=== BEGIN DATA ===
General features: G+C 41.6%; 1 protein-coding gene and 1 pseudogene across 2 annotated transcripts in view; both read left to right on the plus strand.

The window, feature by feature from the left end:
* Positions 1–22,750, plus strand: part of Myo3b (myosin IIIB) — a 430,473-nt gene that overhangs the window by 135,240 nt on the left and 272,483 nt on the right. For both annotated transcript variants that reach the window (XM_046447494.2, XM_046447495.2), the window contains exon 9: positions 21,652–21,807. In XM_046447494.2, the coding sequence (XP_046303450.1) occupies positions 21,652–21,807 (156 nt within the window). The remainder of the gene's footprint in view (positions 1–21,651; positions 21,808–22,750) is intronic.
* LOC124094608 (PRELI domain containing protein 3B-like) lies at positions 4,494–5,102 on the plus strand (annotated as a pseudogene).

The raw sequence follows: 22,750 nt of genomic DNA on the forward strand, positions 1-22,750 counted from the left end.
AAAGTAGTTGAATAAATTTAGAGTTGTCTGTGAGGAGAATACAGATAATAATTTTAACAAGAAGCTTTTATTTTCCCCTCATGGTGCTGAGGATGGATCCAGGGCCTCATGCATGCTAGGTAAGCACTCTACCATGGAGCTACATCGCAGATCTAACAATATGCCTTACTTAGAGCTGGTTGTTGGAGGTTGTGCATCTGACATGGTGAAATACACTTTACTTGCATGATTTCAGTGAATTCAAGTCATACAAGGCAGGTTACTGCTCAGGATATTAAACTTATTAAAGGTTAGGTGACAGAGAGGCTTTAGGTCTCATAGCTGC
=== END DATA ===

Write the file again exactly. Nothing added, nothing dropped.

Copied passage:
General features: G+C 41.6%; 1 protein-coding gene and 1 pseudogene across 2 annotated transcripts in view; both read left to right on the plus strand.

The window, feature by feature from the left end:
* Positions 1–22,750, plus strand: part of Myo3b (myosin IIIB) — a 430,473-nt gene that overhangs the window by 135,240 nt on the left and 272,483 nt on the right. For both annotated transcript variants that reach the window (XM_046447494.2, XM_046447495.2), the window contains exon 9: positions 21,652–21,807. In XM_046447494.2, the coding sequence (XP_046303450.1) occupies positions 21,652–21,807 (156 nt within the window). The remainder of the gene's footprint in view (positions 1–21,651; positions 21,808–22,750) is intronic.
* LOC124094608 (PRELI domain containing protein 3B-like) lies at positions 4,494–5,102 on the plus strand (annotated as a pseudogene).

The raw sequence follows: 22,750 nt of genomic DNA on the forward strand, positions 1-22,750 counted from the left end.
AAAGTAGTTGAATAAATTTAGAGTTGTCTGTGAGGAGAATACAGATAATAATTTTAACAAGAAGCTTTTATTTTCCCCTCATGGTGCTGAGGATGGATCCAGGGCCTCATGCATGCTAGGTAAGCACTCTACCATGGAGCTACATCGCAGATCTAACAATATGCCTTACTTAGAGCTGGTTGTTGGAGGTTGTGCATCTGACATGGTGAAATACACTTTACTTGCATGATTTCAGTGAATTCAAGTCATACAAGGCAGGTTACTGCTCAGGATATTAAACTTATTAAAGGTTAGGTGACAGAGAGGCTTTAGGTCTCATAGCTGC